Panicum amarum 'Dewey Blue' - Dewey Blue Bitter Panicgrass, Bitter Switch Grass

Ornamental grass expert Rick Darke found this grass growing in sand dunes near Dewey, Delaware. He then selected the bluest one and named it P. 'Dewey Blue'.

It is often found growing along salt-water coastlines, abandoned railroad tracks and in other difficult areas. With its preference for sandy soil, and it salt tolerance, it is used extensively to help stabilize sand dunes.

Ìt has an upright arching or fountain-like growth habit. Height and form varies depending on the soil fertility and the amount of moisture. It prefers less fertile, drier soils. If the soil is fertile and moist, it may have problems remaining upright.

Flowers are more numerous than those displayed by Panicum virgatum, and are larger. The seeds are loved by birds.

Description: warm season*; spreader, but easy to control
Foliage is blue, 90-120 cm (36-48") in height
Flowers Aug through Sept; 120-150 cm (48-60") tall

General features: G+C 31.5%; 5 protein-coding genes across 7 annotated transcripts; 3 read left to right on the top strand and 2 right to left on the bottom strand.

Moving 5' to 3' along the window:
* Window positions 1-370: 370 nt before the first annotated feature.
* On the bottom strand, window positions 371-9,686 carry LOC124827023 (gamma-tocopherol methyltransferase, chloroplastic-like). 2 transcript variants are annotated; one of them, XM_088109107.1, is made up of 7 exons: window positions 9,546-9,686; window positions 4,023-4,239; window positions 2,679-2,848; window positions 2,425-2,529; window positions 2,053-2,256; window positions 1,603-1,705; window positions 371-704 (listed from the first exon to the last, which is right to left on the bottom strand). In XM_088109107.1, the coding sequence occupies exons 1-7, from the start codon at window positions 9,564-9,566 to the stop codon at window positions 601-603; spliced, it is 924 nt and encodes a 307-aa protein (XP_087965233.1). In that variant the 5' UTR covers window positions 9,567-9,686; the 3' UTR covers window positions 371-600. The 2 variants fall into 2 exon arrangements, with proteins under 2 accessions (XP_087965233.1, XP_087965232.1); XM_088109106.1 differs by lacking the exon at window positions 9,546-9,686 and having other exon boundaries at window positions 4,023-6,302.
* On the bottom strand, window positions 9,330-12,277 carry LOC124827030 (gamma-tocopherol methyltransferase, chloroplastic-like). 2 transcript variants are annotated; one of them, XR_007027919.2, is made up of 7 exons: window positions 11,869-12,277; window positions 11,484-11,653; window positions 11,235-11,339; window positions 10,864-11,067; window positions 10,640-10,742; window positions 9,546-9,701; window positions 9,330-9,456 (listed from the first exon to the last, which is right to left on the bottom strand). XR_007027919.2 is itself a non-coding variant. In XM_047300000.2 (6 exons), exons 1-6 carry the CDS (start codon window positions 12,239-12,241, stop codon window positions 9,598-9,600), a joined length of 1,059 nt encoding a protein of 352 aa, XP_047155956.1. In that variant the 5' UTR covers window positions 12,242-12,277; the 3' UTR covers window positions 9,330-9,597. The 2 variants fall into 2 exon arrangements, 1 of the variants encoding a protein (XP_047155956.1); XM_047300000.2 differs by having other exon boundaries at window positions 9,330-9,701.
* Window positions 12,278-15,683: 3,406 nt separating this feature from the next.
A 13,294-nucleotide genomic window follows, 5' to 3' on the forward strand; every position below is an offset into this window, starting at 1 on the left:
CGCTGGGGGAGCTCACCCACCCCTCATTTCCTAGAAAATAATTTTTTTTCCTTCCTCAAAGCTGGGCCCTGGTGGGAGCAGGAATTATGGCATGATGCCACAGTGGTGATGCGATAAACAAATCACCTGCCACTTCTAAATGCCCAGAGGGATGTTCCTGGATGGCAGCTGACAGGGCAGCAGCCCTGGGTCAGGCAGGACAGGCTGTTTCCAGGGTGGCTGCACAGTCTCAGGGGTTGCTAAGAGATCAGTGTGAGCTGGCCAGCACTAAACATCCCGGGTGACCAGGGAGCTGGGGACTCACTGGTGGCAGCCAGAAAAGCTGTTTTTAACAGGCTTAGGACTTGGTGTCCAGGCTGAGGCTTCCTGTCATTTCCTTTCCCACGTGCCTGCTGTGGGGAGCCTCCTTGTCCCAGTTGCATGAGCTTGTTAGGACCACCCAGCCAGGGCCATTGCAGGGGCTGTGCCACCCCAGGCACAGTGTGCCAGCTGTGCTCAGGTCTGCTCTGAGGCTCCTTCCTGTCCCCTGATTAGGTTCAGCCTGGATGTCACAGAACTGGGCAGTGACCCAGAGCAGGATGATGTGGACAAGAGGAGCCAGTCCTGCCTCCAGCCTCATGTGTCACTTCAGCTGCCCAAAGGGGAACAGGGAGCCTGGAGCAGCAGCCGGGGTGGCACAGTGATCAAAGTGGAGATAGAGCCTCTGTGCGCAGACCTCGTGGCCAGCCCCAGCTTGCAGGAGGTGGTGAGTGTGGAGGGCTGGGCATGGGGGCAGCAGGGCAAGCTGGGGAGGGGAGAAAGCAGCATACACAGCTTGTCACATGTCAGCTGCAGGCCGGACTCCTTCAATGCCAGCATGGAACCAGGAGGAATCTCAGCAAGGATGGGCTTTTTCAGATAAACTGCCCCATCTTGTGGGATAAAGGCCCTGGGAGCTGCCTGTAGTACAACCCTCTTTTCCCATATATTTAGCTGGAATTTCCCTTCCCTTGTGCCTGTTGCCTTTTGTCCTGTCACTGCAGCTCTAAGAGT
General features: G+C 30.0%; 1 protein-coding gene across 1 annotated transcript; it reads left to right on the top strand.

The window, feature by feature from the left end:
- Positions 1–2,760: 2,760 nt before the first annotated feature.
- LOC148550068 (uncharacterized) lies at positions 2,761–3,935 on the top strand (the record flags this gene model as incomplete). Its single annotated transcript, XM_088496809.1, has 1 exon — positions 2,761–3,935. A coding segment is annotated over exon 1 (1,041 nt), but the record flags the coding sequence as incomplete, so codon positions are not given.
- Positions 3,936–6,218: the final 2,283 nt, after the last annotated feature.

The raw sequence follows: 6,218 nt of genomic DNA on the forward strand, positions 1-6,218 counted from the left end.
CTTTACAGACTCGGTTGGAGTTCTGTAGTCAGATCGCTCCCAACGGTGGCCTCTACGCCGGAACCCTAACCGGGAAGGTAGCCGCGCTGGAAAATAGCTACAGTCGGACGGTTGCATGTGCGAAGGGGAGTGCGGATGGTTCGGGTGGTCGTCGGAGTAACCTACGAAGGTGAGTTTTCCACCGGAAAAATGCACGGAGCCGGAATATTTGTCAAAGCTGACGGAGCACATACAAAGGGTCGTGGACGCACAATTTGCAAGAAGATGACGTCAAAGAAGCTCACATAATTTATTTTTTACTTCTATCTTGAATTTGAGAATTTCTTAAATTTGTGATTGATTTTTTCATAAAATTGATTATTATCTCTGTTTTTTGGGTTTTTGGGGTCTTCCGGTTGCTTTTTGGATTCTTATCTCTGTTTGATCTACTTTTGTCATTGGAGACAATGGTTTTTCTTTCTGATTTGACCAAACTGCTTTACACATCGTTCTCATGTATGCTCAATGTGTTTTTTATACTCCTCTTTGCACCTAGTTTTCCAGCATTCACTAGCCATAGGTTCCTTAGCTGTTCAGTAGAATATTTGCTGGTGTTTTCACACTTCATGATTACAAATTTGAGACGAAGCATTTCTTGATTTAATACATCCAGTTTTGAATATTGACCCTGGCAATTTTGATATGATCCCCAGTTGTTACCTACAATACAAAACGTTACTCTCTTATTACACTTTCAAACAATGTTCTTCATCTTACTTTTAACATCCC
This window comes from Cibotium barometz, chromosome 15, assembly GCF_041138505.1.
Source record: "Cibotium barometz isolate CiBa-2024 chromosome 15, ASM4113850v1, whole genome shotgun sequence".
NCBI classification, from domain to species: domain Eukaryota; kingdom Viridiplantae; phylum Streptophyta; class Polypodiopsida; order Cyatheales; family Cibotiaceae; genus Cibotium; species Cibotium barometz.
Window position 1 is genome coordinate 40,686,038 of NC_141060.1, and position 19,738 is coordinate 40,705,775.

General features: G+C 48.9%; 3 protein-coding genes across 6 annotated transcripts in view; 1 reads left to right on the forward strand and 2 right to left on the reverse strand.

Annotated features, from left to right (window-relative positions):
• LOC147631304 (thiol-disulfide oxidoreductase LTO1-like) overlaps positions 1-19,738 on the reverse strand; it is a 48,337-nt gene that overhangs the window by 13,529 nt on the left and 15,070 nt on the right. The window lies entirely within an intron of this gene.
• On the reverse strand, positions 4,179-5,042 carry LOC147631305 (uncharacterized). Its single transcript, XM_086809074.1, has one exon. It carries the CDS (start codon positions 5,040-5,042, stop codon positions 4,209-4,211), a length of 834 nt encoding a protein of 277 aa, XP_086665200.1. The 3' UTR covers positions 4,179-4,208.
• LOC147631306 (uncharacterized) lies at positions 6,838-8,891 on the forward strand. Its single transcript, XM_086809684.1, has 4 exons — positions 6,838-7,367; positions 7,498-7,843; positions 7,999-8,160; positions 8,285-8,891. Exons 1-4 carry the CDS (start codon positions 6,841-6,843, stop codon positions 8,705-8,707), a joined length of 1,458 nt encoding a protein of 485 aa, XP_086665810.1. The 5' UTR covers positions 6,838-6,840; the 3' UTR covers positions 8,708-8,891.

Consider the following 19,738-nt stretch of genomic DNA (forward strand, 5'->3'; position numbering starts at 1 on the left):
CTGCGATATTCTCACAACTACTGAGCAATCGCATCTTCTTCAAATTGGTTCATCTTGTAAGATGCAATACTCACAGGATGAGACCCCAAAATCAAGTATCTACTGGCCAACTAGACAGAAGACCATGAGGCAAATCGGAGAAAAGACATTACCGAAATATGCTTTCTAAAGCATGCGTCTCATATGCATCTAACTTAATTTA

Ideal conditions: full sun; prefers average to dry sandy soil with good drainage

Coldest zone: 4 (find your zone; further info on plant hardiness)

Partner with: Coreopsis tripteris, Solidago 'Strahlenkrona', Inula racemosa 'Sonnenspeer', Calamagrostis epigejos

Season of interest: August to winter

Drought tolerance rating: 2 (water to root depth once every 2 weeks); further info

The species is native to: sand dunes from Connecticut, USA to Mexico

Recommended spacing between plants: 50-80 cm (20-32") why such a difference?

When to divide: when it shows signs of life in the spring, continuing until the new growth is about 12" tall; only in the spring (further info on dividing grasses)

When to plant or transplant: plant bare root plants only in late spring to early summer, when the soil is warm, about the same time you plant your bean or corn seeds. The roots will grow only in warm soil. Planting too early in the spring may cause the roots to rot. Similar story in the fall when the roots may not grow enough to establish before the cold and wet of winter, resulting in the demise of the plant.

When to cut back: before the new growth starts to appear, but after the cold weather is over. Cut back to about 3-4" from the crown of the plant.

Pronunciation: Panicum (PAN-ih-kum) amarum (ah-MAR-um)


*a warm season grass likes to grow in warm weather. Before it will show signs of life in the spring, the soil must warm up, and be warm for possibly as long as two weeks.

More ornamental grasses

Compare Panicum amarum 'Dewey Blue' to our other grasses in this handy chart.


Panicum amarum
Panicum amarum - Bitter Panicgrass
Photo credit: USDA-NRCS PLANTS Database


from the USDA website: States
where Panicum amarum is native